An entire world
What do you get for someone who has everything? An entire living world encased in a glass globe, that’s what. The ultimate desktop adornment, Ecosphere is a living, self-sustaining ecosystem featuring algae, bacteria, and tiny shrimp in filtered seawater. It never needs cleaning, just indirect light. Enjoy your own little world in motion.
Want to see the enormous liver of a great white shark, or the elastic legs of a camel? Get Inside Nature’s Giants, a brilliant British documentary series in which intrepid anatomists dissect all sorts of large animals to reveal their inner workings and evolutionary secrets. Not for the squeamish, but terribly illuminating.
Indulge your giftee's love for microbiology with a bacteria diagram t-shirt—one of the plethora of scientific clothing choices available online. “10% Human, 90% Bacteria” is another option. Or, for the science-y lady on your list, try this gold XX chromosome number.
You can’t go wrong with a collection of compelling science writing, so why not pick up The Best American Science and Nature Writing 2012? For some less familiar voices, try The Best Science Writing Online 2012, featuring the world’s smartest science bloggers. And check The Scientist's reviews from the last year for more great book ideas.
Perfect for the geneticist in your life, these DNA ladder earrings are hand-sculpted, polished and oxidised from fine silver. The vendor also makes bacterium, plasmid, phage, and even zebrafish embryo earrings. You won’t find these in the mall.
Nothing says festive cheer more than a longhorn beetle’s hairy mandibles, right? For stunningly detailed and beautiful prints of incredible insects, you can’t do much better than the photographs captured by Alex Wild, a biologist at the University of Illinois. Bonus—a select few are available with big discounts until the end of the year.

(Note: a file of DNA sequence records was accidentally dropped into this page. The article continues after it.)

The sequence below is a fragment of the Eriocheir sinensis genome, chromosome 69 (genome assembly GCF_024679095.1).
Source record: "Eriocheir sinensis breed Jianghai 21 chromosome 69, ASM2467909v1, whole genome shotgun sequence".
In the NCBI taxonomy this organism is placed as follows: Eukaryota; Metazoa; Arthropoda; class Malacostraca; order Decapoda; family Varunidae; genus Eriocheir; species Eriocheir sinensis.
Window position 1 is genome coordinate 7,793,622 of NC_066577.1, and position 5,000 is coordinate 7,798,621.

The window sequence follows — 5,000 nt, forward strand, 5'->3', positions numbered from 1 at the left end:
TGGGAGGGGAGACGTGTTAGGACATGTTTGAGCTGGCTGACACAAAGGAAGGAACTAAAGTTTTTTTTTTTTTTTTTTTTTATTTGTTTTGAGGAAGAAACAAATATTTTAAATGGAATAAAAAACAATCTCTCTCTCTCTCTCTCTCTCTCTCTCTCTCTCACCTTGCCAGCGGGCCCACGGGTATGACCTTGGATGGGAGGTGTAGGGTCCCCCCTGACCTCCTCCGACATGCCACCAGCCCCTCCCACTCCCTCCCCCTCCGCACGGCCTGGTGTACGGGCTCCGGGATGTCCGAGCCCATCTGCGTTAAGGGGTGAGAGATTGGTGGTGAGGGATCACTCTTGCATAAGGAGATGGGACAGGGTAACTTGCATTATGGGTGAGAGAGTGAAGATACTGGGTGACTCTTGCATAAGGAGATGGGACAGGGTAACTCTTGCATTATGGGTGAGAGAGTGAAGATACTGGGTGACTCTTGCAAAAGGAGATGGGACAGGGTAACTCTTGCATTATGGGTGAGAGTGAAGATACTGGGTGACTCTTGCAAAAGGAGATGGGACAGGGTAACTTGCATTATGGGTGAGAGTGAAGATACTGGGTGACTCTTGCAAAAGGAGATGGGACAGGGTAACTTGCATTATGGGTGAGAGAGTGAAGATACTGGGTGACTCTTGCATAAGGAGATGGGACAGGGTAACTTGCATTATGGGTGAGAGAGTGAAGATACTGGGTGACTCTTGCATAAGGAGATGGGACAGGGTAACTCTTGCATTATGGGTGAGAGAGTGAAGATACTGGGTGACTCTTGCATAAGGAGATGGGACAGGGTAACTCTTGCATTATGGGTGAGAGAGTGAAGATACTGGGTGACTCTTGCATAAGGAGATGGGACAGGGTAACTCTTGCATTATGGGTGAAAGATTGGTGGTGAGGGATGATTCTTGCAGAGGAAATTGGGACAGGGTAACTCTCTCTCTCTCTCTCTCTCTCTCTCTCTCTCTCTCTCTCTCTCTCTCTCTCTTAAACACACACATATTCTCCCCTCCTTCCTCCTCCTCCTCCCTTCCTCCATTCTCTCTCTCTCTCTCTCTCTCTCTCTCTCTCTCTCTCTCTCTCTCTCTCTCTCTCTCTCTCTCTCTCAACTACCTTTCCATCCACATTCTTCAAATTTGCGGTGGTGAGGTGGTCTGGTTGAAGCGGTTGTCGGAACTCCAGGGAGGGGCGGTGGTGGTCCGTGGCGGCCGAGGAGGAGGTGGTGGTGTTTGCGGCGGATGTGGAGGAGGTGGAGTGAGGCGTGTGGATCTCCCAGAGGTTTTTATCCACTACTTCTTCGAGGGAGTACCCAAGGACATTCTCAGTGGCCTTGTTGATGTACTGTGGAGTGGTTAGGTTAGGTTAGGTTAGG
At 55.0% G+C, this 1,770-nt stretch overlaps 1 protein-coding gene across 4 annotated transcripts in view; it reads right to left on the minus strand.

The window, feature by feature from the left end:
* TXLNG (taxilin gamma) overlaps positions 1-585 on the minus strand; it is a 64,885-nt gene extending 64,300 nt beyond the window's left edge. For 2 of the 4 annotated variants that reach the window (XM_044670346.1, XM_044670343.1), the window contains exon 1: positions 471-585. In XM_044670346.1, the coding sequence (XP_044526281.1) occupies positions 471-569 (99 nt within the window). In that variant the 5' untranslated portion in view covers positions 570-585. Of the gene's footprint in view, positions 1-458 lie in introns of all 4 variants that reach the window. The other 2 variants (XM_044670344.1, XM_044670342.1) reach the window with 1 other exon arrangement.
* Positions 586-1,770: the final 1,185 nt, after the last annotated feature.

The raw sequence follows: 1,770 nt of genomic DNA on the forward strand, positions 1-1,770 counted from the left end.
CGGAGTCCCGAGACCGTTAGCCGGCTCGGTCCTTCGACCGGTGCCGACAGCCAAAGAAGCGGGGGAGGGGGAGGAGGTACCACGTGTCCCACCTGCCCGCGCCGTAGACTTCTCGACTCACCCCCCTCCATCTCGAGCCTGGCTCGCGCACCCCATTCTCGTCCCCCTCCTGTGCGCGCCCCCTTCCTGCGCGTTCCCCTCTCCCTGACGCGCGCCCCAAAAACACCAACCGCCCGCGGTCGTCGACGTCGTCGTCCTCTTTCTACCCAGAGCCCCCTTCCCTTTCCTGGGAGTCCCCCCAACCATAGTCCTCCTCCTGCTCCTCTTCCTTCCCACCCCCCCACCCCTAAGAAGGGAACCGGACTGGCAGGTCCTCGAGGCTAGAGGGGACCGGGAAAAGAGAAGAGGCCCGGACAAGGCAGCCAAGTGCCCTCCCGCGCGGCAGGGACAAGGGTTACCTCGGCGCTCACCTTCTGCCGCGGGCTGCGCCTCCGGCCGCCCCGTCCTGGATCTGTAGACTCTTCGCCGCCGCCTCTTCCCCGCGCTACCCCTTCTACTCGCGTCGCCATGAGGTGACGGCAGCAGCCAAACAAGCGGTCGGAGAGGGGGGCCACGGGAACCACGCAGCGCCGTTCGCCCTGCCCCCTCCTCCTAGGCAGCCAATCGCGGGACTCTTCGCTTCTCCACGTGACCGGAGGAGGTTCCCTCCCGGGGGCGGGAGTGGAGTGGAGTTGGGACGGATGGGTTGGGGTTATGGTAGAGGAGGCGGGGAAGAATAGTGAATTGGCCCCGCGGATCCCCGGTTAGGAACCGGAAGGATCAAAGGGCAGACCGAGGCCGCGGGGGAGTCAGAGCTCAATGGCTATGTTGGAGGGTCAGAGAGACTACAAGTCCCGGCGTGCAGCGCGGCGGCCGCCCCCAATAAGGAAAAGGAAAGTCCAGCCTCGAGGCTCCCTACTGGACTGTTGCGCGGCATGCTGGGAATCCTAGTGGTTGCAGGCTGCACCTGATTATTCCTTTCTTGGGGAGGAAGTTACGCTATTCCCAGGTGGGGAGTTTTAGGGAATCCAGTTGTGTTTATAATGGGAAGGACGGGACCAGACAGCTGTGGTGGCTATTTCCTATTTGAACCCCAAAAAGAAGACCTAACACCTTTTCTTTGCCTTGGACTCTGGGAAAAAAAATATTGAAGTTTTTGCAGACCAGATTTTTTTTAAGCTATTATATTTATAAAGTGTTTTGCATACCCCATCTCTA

Much maligned microbes can be downright cute. So why not let the kids fall in love with—and learn from—a giant plush version of the real thing: everything from E. coli and MRSA to norovirus and (my personal favorite) the T4 bacteriophage. Each cuddly toy comes with an image and information about the real microbe. Unusual, educational, and fun.
Animated adventures with Darwin
From the makers of Chicken Run, this is an animated adventure with a scientific twist. Pirates: A Band of Misfits—In Adventure with Scientists in the UK—features a young Charles Darwin and the world’s last surviving Dodo. Riotously entertaining, this funny, clever caper might even raise the kids’ curiosity about the great naturalist.
Reckon your kids would like to build a shark? Of course they would. This 13-inch-long great white shark model features 20 detachable organs and body parts, an assembly guide with a description of the fearsome creature’s anatomy, and a fun Q&A. The company also offers a great cell model, with 26 detachable parts fitting into a soft plastic cytoplasm.
There can be few more inspirational desktop companions for the would-be scientists on your list than this Marie Curie bobblehead. Fittingly, for the woman who discovered polonium and uranium, her test tubes glow in the dark. Einstein is another option.
Making a deserved comeback from last year’s list, the Dr. Dreadful Stomach Churner offers kids the chance to make foamy cherry colon cola, zombie warts, and colorful stomach acids to share with the family. Disgusting and delicious at the same time.
For something a bit more educational, this kit makes it fun to learn about DNA and molecular biology. Easy-to-follow visual instructions show kids how to extract DNA from fruit, build a double helix, solve a chromosome puzzle, and much more.